One of the issues I've had with calibrating my Panasonic 65VT50 plasma is that you don't have a reference to use to verify that your calibration is correct.
Lets face it. You can spend months learning this stuff, buy what should be fairly decent equipment, get some great looking charts and the picture doesn't look that good. You think that's the way its suppose to be because the chart says so.
Having a background in photography which included owning a studio with an in house color lab, I had a reference to check the color, contrast, etc by viewing typical subject matter as well as grayscale and McBeth color checker charts. At that time, it was called a Shirley. Now with digital photography, there is an equivalent referred to as a digital Shirley.
I thought there would be something similar for TV calibration but when I checked there wasn't.
So I went about finding a way to verify end results and found that the iphone 5 and newer is considered to have a display that's fairly accurate. http://www.anandtech.com/show/6334/iphone-5-screen-performance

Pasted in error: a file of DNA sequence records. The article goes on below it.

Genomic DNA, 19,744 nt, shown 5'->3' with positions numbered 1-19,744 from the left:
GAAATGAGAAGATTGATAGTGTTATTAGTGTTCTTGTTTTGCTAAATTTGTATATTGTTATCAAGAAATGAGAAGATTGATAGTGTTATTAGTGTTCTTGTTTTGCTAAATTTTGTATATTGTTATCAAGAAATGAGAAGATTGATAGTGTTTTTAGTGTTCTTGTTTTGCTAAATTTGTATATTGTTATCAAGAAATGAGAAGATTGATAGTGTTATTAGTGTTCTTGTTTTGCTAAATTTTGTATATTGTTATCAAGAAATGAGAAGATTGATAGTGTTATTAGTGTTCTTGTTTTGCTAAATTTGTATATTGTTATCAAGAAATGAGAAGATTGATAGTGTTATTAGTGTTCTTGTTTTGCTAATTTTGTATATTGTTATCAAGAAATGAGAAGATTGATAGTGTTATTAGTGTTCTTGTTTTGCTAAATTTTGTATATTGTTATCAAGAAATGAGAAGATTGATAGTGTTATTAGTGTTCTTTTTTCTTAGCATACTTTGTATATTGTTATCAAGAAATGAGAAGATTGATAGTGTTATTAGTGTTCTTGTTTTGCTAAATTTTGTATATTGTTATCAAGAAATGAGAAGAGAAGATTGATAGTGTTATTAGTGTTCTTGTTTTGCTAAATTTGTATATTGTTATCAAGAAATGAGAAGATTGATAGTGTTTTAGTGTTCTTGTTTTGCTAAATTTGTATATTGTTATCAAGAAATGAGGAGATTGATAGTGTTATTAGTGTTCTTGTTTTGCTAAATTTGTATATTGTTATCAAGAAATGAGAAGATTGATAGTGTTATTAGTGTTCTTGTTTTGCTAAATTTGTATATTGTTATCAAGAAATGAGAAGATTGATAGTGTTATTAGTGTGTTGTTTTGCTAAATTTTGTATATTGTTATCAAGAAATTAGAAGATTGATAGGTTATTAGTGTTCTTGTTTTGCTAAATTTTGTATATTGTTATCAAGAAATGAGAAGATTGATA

The ipod 5 and newer should be the same as they have the same screen.
I downloaded a digital Shirley to the iphone and also burn a copy of it onto a DVD to play in my Oppo BDP-95 bluray player.
Bring up both picture, zoom in and navigate around the image to make comparisons. There are a lot of comparisons that can be made but I'd focus on grayscale, McBeth color checker and complexions. Before anyone ask, your eye is far more sensitive in seeing differences but you have to have a reference to go by.
As much as I'd like to post the jpg of the digital Shirley, it's copyrighted. So you'll have to get it on your own by contacting a professional lab. In the meanwhile, if you already have an iphone/ipod 5 or newer and a reference bluray player, you might want to experiment with some people pictures.